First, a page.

- propose to amend Ontario capital markets legislation to regulate benchmarks like the Canadian Dollar Offered Rate (CDOR) and Canadian Overnight Repo Rate Average (CORRA) that underpin tens of thousands of financial contracts;
- introduce legislative amendments that would provide for the amalgamation of the Deposit Insurance Corporation of Ontario (DICO) and the Deposit Insurance Reserve Fund with FSRA, the Financial Services Regulatory Authority of Ontario, to simplify the regulatory landscape.
The fall economic statement highlights that:
- the government is cancelling 758 renewable energy contracts to help reduce electricity bills by 12 per cent;
- it will be reviewing industrial electricity prices;
- it is encouraging consolidation in the electricity distribution sector with private sector involvement;
- it is closing the Thunder Bay Generating Station following announcements from Ontario Power Generation (OPG) and the Independent Electricity System Operator (IESO) to save $45 million; and
- the Ontario Energy Board (OEB) is conducting a review of its customer service rules and exploring its mandate, role and structure through the OEB Modernization Review Panel.
The statement reiterates the government’s commitment to health care transformation, integrated care, and ending hallway medicine with advice from the Premier’s Council led by Rueben Devlin. Other highlights include:
- $90 million for 1,100 beds and spaces in hospitals and the community, including the creation of over 640 new beds and spaces as an immediate measure
Mental Health and Addictions
- $1.9 billion over 10 years on mental health and addictions services;
- spending to reduce wait times, faster access;
- a new Consumption and Treatment Services model; and
- funding to expand the scope and coverage of Rapid Access Addiction Medicine (RAAM) clinics for people with substance abuse issues.
OHIP+ and Ontario Drug Benefit Program
- Children and youth under 25 who are covered by private insurance will bill those plans starting in March 2019, while those who are not covered will continue to benefit from OHIP+, creating an estimated savings of $250 million; and
- a commitment to examine the Ontario Drug Benefit Program to create an easier to understand, more consistent and more sustainable drug system.
- 6,000 new beds and a commitment to invest $300 million to support them, as the first wave of over 15,000 new long-term beds over the next five years.
On the municipal front the government highlighted that it:
- has signed a joint Memorandum of Understanding (MOU) with the Association of Municipalities of Ontario (AMO);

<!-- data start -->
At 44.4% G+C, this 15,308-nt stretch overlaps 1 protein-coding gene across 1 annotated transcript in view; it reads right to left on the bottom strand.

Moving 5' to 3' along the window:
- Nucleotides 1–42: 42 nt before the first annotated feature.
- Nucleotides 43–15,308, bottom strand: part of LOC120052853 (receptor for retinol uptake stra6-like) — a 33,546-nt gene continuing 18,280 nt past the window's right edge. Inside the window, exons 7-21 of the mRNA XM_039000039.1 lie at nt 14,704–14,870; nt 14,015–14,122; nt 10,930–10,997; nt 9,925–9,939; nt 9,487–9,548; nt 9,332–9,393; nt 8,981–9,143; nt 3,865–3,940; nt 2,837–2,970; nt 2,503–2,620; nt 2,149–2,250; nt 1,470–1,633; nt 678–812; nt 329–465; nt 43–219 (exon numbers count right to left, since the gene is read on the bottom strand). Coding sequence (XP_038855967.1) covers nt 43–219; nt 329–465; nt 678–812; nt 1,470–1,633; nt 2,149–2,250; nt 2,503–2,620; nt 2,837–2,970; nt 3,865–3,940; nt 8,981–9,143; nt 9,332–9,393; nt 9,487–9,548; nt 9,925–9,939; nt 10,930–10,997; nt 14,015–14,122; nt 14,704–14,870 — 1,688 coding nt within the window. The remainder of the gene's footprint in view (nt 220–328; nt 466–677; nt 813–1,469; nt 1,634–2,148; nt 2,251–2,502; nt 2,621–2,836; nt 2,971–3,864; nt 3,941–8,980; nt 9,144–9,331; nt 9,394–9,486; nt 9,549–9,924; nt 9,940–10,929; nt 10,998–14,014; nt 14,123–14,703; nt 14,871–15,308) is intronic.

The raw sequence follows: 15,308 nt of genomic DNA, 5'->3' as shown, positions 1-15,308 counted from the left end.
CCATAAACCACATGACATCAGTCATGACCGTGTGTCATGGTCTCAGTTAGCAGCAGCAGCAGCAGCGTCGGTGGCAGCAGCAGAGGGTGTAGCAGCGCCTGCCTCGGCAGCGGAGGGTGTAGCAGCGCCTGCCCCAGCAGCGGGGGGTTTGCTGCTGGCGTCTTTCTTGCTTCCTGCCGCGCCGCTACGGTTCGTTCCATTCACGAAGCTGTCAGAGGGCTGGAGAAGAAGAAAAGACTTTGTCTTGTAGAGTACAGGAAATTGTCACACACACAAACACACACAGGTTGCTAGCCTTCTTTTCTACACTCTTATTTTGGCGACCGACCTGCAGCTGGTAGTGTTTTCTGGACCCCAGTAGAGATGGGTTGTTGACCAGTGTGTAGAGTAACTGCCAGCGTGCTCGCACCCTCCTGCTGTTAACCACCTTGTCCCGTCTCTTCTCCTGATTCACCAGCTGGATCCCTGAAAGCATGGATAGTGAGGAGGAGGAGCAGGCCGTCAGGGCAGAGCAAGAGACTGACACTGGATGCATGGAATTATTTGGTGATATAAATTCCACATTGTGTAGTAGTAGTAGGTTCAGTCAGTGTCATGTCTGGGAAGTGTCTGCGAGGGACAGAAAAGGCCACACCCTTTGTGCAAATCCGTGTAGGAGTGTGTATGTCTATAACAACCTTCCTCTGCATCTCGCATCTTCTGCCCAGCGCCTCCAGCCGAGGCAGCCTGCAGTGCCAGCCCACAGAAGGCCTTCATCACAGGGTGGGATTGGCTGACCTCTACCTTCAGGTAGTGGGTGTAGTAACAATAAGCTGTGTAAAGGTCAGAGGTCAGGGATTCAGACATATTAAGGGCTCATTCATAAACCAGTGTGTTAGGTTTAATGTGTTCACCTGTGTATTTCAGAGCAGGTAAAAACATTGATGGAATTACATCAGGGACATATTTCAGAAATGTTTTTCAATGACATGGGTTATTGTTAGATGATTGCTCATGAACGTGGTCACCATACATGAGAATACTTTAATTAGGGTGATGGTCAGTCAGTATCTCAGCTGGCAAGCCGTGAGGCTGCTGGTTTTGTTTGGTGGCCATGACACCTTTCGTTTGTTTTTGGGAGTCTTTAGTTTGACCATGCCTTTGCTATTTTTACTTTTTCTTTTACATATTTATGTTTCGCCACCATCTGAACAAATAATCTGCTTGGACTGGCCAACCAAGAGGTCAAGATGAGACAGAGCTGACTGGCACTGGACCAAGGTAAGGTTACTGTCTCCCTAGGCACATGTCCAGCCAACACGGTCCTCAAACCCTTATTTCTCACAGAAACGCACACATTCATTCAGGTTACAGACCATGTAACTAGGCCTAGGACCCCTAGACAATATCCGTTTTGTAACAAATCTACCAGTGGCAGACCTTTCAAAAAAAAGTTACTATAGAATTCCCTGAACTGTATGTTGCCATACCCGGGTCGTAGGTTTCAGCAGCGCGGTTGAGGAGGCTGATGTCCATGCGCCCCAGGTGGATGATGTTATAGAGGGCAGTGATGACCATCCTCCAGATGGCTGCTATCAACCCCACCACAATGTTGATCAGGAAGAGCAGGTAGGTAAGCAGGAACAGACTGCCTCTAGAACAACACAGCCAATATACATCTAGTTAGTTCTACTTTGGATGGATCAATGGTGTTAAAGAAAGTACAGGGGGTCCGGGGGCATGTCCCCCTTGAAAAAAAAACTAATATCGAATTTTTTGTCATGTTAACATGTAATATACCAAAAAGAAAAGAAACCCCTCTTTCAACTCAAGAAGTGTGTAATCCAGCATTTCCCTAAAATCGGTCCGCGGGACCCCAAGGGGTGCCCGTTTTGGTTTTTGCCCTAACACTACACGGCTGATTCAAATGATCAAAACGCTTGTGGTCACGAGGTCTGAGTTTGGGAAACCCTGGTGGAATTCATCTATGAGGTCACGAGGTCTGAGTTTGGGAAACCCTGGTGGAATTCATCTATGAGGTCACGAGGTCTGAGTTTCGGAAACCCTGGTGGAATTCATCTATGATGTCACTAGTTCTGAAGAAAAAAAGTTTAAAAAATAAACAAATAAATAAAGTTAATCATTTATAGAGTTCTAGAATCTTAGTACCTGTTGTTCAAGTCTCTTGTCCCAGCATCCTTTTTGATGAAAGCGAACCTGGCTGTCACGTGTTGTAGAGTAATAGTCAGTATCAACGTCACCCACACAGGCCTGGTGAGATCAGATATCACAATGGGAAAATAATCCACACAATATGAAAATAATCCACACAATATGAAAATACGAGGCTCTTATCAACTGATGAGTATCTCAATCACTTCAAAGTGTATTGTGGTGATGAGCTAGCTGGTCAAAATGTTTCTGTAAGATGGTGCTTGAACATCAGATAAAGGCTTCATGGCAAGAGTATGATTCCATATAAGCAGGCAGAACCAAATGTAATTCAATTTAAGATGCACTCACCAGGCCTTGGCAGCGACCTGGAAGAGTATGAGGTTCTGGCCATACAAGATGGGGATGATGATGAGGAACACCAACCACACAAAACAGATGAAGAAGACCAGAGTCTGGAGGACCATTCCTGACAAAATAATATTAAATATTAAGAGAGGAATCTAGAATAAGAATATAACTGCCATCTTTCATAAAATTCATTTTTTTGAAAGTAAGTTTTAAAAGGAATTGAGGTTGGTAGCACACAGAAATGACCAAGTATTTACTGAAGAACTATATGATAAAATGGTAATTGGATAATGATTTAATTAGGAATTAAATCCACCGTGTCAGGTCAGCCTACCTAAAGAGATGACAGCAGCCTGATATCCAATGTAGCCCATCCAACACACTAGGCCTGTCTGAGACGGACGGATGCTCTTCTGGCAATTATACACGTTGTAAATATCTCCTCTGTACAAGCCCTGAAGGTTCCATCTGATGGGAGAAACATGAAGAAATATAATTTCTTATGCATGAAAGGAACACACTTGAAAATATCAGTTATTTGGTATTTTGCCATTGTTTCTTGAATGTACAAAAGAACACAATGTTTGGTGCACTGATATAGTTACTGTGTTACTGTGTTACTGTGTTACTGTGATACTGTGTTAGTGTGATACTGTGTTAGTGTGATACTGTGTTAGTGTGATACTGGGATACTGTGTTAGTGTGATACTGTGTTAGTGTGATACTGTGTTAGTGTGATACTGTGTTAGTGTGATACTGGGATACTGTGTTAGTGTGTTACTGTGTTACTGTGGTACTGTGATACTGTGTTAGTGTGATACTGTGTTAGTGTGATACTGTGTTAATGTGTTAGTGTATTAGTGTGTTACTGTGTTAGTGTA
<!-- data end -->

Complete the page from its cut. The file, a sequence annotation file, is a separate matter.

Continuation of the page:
- committed $40 million over two years to help municipalities with implementation of cannabis legalization, plus provide municipalities that have not opted out of retail stores by January 22, 2019 with 50% of the federal excise duty exceeding $100 million in the first two years;
- will launch a Housing Supply Action Plan and undertake measures to increase the supply of housing across Ontario.
Transportation and Transit
The government announced it:
- will be completing a review of all transportation and transit capital projects;
- will develop a plan to upload responsibility for the Toronto Transit Commission (TTC) subway infrastructure from the City of Toronto to the Province;
- undertaking planning work with respect to high-speed rail in the province, particularly Southwestern Ontario;
- is working to resume the Environmental Assessment for the Greater Toronto Area West Highway Corridor, covering portions of York, Peel and Halton regions.
- is planning to propose amendments to the Metrolinx Act, 2006 to modernize Metrolinx, consistent with its broader agency review.
Alcohol and Cannabis
On these two fronts, the government:
- will undertake a comprehensive review of the beverage alcohol sector and expand the sale of beer and wine into corner stores, grocery stores, and big-box stores;
- established the Alcohol and Gaming Commission of Ontario (AGCO) as the regulatory for private cannabis retail stores;
- has aligned cannabis consumption rules with the Smoke-Free Ontario Act, 2017 restrictions, so that smoking and vaping cannabis is prohibited near schools, children’s playgrounds, hospitals and child care facilities, among others; and
- intends to introduce legislation to amend the Municipal Act, 2001, and the City of Toronto Act, 2006 to clarify municipalities’ authority in the cannabis area.
Discussion: It’s About Priorities Right Now
There is of course more in this economic statement, and surely much more in the spring budget to come. As we said in Finding the Money: New Realities for Ontario’s Broader Public Sector, all indications are that the budget cuts the government has touted are to be taken seriously, and may be even greater in non-core areas.
But this update is less about revenue and spending announcements than about signalling broad directions and priorities. It will be important to be aware of going forward, as the hard work for everyone in the Ontario public sector is yet to come.
In the meantime, if you need help preparing for this hard work, give us a call, or send us a note.
Terri Lohnes, Vice President and Practice Lead
David Lynch, Principal
Mary Tate, Principal